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Hey Coach! I know how to dribble or pass, but don’t know how to play the game and it’s your fault?!
Play to learn and learn to play is most recent fresh approach to coaching young players. Coaches trying to recreate street football in their own environment and let the kids experimenting, taking risk and yes learning to play the game of football. Why then so many young players don’t know how to play the game, have lack of understanding of basic principles, neverminded solving problems in basic game situations? This is frightening! I have kids who were great dribblers, but have no idea how to use their skills in the game? They simply have no understanding how to play? Let’s not play a blame game here, however we as coaches should take responsibility for that and here is why?
It is about kids, not us! Just the slogan, that have very little to do with reality
How often you focus on what you think your young players should learn based on last weekend game? One of the coaches I spoke recently said: ‘we didn’t pass the ball well enough’! Now, his focus then will be obvious. He will prepare session around passing, and even more sadly put everyone in same boat. Is worth to asked how kids will learn to play the game and how much time will be devoted to do so? Sadly, the coach focus is what he thinks his players should learn and not what they are able to learn. This is a big and significant difference. Also, is fair to say the session will be planned for the delivery the topic, rather than plan for learning. In this circumstance, players will indeed may be better at passing, but still have very little understanding as to how and why to use in the game. So, to conclude my first point it should not be how we coach but how players learn the game. Kids unfortunately still these days must adapt to coach philosophy, training games, teaching styles. Negative consequences are inviable. We may well develop good dribbler, player who pass well without knowing how they use their skills in the game.
Let the players practice situations that happen in the game often enough
How many of your players you are coaching know how to defend 1-2’s? How often did you practice this? Frankly, you probably focus on skill and technique largely rather than let the player find solution in game situation that often happen on the pitch. Get the right balance between teaching technique and game sense is key ingredient to learn and understand the game itself. Lastly, if young player is exposed repeatedly to defend 1-2’s, he/she will more likely to know what to do when same situation happens during match. This is their game learning transfer from training into weekend match.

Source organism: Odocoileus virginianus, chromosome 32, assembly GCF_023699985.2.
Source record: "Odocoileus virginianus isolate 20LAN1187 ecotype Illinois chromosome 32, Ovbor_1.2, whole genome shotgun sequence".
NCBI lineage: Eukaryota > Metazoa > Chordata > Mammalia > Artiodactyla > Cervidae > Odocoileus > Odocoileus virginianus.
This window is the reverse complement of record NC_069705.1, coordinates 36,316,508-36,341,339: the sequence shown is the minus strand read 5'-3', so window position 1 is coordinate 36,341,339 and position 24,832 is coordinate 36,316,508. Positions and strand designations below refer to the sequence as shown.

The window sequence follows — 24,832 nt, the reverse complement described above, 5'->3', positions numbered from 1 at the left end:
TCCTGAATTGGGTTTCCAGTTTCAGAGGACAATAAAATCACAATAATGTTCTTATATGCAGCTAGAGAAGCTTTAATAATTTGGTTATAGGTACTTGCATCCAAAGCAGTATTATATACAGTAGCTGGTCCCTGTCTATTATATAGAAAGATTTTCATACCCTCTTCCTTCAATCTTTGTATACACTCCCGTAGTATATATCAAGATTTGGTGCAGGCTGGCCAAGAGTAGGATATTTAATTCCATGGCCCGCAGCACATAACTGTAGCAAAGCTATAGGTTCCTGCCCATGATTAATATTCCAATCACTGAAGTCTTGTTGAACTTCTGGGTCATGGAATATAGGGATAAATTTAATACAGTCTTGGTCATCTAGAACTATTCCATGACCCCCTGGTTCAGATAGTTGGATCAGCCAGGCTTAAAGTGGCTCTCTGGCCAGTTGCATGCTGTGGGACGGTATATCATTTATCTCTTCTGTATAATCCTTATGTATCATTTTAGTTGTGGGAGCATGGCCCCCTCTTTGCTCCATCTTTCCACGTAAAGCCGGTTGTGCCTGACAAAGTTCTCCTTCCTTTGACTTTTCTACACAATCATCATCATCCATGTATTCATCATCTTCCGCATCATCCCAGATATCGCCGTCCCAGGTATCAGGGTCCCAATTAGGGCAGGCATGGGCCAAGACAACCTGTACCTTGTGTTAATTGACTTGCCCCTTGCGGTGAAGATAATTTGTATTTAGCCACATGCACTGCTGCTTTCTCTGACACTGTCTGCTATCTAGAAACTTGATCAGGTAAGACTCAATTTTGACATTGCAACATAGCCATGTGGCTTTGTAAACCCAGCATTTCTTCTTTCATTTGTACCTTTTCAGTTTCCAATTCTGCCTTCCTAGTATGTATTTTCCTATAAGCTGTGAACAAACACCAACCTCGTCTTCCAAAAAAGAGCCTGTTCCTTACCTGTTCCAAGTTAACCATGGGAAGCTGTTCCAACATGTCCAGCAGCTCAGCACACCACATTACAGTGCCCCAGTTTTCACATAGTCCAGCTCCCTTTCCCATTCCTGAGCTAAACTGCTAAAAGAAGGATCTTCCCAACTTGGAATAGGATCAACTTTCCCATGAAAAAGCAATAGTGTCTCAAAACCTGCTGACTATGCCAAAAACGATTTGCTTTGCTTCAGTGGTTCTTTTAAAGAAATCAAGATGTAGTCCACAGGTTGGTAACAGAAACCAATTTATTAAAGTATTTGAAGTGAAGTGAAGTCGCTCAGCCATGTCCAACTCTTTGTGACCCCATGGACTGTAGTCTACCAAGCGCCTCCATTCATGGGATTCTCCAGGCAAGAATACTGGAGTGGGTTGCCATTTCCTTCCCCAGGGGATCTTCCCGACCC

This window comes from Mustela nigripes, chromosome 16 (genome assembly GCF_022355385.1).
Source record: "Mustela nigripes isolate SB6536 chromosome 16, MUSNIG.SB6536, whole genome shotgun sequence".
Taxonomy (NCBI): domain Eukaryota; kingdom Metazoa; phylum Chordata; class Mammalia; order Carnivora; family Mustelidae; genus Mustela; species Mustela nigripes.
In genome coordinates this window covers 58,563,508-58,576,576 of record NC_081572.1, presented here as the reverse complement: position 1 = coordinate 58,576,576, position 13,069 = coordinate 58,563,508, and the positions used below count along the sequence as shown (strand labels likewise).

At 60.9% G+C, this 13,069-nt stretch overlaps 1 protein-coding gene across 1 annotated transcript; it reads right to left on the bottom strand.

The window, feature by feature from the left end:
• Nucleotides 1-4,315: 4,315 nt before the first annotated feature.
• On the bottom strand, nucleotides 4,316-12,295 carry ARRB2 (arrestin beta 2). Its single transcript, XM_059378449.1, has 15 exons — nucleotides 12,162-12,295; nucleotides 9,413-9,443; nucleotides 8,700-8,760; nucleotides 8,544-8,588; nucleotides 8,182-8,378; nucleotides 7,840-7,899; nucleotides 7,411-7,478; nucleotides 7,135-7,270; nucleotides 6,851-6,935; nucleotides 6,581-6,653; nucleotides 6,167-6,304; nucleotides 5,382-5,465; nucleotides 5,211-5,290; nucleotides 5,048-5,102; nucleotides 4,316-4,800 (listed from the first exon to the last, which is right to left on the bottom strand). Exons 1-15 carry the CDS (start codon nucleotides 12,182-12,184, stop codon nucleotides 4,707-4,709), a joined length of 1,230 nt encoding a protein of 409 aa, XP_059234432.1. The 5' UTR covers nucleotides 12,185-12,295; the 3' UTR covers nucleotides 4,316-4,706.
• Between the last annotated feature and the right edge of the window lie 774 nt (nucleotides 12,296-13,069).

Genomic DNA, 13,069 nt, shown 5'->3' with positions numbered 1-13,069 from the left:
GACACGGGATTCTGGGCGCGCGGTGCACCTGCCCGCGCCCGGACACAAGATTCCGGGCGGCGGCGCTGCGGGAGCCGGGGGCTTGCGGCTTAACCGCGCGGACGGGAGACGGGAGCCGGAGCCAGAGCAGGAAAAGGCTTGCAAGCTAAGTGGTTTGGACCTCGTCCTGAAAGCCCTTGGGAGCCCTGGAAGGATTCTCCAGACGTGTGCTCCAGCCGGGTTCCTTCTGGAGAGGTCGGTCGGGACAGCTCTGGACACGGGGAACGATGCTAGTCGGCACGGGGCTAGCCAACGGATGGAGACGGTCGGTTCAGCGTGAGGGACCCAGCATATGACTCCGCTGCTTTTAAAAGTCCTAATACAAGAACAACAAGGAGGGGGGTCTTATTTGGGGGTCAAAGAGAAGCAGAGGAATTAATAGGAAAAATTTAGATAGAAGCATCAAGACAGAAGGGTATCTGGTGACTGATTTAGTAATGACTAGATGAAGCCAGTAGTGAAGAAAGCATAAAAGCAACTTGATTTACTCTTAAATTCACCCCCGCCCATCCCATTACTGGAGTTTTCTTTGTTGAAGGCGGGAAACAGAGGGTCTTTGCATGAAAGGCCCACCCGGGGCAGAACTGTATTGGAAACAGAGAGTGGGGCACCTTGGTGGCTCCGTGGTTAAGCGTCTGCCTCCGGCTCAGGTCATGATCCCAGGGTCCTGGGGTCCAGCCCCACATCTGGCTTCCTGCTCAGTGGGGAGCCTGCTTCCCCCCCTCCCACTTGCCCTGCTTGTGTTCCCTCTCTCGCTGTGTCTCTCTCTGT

Keep the ball, stay on the ball without any purpose is waste the time
Most coaches are big advocates to teach kids play the game right way and rightly so. On the flip side of that, most are also obsessed with keeping the ball, sadly without any purpose. Practices, where kids playing 1v1 in isolated way, trying to keep the ball under pressure are now common. I am far away from criticise that, just pose the question here: Is that practice make them understand the game and learn how to play the game? Surely, the entire learning of game sense is missing completely. Firstly, because isolated 1v1 never really happen in the game or rarely. Secondly, in the game you keep the ball with purpose not for sake of it. Therefore, what your kids will learn is keep the ball for sake of it rather than understand how and why they need to do so. Sadly, they don’t learn how to lay the game. Again, we may have a player who keep the ball well under pressure, but have no understanding how to us in the game. Logical follow up is if you don’t know how to use in the game, you don’t understand the game and you find difficult to play the game.
We love complicated the game, whilst we all forget football is simple
Have you come across the training session with lots of goals, cones, mannequins? I am sure you did. Now this may be all fine, the problem is none of it is existent on the football pitch. I am to saying not to use equipment. Surely, using less and what is really need it will make players understand and learn the game. In addition, I was guilty in the past using floater players, 3 team’s games, multigoal etc… until I stupidly realize the obvious: two goals, two teams, one ball. Using floater player is unrealistic, because if you see the floater playing for both teams on the match day please let me know. Effectively, whatever the context of the session players is exposed to situation which never happen on the pitch, thus what is the point of using it? Let me concluded with that: Less is actually more!